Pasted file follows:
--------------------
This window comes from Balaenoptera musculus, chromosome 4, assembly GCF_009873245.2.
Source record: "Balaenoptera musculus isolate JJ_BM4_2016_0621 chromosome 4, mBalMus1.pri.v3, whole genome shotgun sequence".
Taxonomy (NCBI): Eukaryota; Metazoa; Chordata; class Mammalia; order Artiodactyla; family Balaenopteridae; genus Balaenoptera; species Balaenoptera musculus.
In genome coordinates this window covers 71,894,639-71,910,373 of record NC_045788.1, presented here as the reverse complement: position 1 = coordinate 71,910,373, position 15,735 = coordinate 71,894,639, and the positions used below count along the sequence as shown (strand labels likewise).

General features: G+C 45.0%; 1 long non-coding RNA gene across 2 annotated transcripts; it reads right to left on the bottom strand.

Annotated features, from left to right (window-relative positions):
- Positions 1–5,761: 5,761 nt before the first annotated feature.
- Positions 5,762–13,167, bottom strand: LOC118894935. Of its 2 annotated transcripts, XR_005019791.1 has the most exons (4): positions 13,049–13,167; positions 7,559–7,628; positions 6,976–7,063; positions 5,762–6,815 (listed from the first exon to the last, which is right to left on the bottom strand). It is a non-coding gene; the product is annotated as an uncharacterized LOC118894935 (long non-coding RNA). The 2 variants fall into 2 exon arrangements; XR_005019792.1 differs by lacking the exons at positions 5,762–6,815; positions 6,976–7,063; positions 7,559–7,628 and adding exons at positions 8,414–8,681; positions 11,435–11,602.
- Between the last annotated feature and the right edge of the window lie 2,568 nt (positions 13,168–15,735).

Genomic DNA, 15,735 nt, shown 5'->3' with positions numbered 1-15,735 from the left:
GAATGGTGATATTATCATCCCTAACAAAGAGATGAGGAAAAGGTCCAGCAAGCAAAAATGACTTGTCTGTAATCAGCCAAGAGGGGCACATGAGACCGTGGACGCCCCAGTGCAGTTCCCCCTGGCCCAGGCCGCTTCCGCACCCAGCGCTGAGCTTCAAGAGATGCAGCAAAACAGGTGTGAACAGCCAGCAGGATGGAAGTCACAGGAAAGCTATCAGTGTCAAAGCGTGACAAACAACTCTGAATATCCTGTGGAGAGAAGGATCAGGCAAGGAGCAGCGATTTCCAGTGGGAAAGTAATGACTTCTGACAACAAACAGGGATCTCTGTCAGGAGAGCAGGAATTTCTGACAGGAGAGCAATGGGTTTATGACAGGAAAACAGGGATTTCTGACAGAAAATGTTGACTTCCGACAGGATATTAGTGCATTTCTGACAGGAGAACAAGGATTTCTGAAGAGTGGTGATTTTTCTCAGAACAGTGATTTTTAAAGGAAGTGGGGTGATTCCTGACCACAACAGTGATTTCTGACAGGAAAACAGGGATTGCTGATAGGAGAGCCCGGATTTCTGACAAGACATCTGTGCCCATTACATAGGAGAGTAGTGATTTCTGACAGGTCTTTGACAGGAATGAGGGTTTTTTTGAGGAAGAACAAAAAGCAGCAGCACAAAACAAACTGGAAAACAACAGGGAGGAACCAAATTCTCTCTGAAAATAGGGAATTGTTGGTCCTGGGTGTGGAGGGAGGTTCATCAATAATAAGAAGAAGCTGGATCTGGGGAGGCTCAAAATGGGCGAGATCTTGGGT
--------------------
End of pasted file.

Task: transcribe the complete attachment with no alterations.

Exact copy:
This window comes from Balaenoptera musculus, chromosome 4, assembly GCF_009873245.2.
Source record: "Balaenoptera musculus isolate JJ_BM4_2016_0621 chromosome 4, mBalMus1.pri.v3, whole genome shotgun sequence".
Taxonomy (NCBI): Eukaryota; Metazoa; Chordata; class Mammalia; order Artiodactyla; family Balaenopteridae; genus Balaenoptera; species Balaenoptera musculus.
In genome coordinates this window covers 71,894,639-71,910,373 of record NC_045788.1, presented here as the reverse complement: position 1 = coordinate 71,910,373, position 15,735 = coordinate 71,894,639, and the positions used below count along the sequence as shown (strand labels likewise).

General features: G+C 45.0%; 1 long non-coding RNA gene across 2 annotated transcripts; it reads right to left on the bottom strand.

Annotated features, from left to right (window-relative positions):
- Positions 1–5,761: 5,761 nt before the first annotated feature.
- Positions 5,762–13,167, bottom strand: LOC118894935. Of its 2 annotated transcripts, XR_005019791.1 has the most exons (4): positions 13,049–13,167; positions 7,559–7,628; positions 6,976–7,063; positions 5,762–6,815 (listed from the first exon to the last, which is right to left on the bottom strand). It is a non-coding gene; the product is annotated as an uncharacterized LOC118894935 (long non-coding RNA). The 2 variants fall into 2 exon arrangements; XR_005019792.1 differs by lacking the exons at positions 5,762–6,815; positions 6,976–7,063; positions 7,559–7,628 and adding exons at positions 8,414–8,681; positions 11,435–11,602.
- Between the last annotated feature and the right edge of the window lie 2,568 nt (positions 13,168–15,735).

Genomic DNA, 15,735 nt, shown 5'->3' with positions numbered 1-15,735 from the left:
GAATGGTGATATTATCATCCCTAACAAAGAGATGAGGAAAAGGTCCAGCAAGCAAAAATGACTTGTCTGTAATCAGCCAAGAGGGGCACATGAGACCGTGGACGCCCCAGTGCAGTTCCCCCTGGCCCAGGCCGCTTCCGCACCCAGCGCTGAGCTTCAAGAGATGCAGCAAAACAGGTGTGAACAGCCAGCAGGATGGAAGTCACAGGAAAGCTATCAGTGTCAAAGCGTGACAAACAACTCTGAATATCCTGTGGAGAGAAGGATCAGGCAAGGAGCAGCGATTTCCAGTGGGAAAGTAATGACTTCTGACAACAAACAGGGATCTCTGTCAGGAGAGCAGGAATTTCTGACAGGAGAGCAATGGGTTTATGACAGGAAAACAGGGATTTCTGACAGAAAATGTTGACTTCCGACAGGATATTAGTGCATTTCTGACAGGAGAACAAGGATTTCTGAAGAGTGGTGATTTTTCTCAGAACAGTGATTTTTAAAGGAAGTGGGGTGATTCCTGACCACAACAGTGATTTCTGACAGGAAAACAGGGATTGCTGATAGGAGAGCCCGGATTTCTGACAAGACATCTGTGCCCATTACATAGGAGAGTAGTGATTTCTGACAGGTCTTTGACAGGAATGAGGGTTTTTTTGAGGAAGAACAAAAAGCAGCAGCACAAAACAAACTGGAAAACAACAGGGAGGAACCAAATTCTCTCTGAAAATAGGGAATTGTTGGTCCTGGGTGTGGAGGGAGGTTCATCAATAATAAGAAGAAGCTGGATCTGGGGAGGCTCAAAATGGGCGAGATCTTGGGT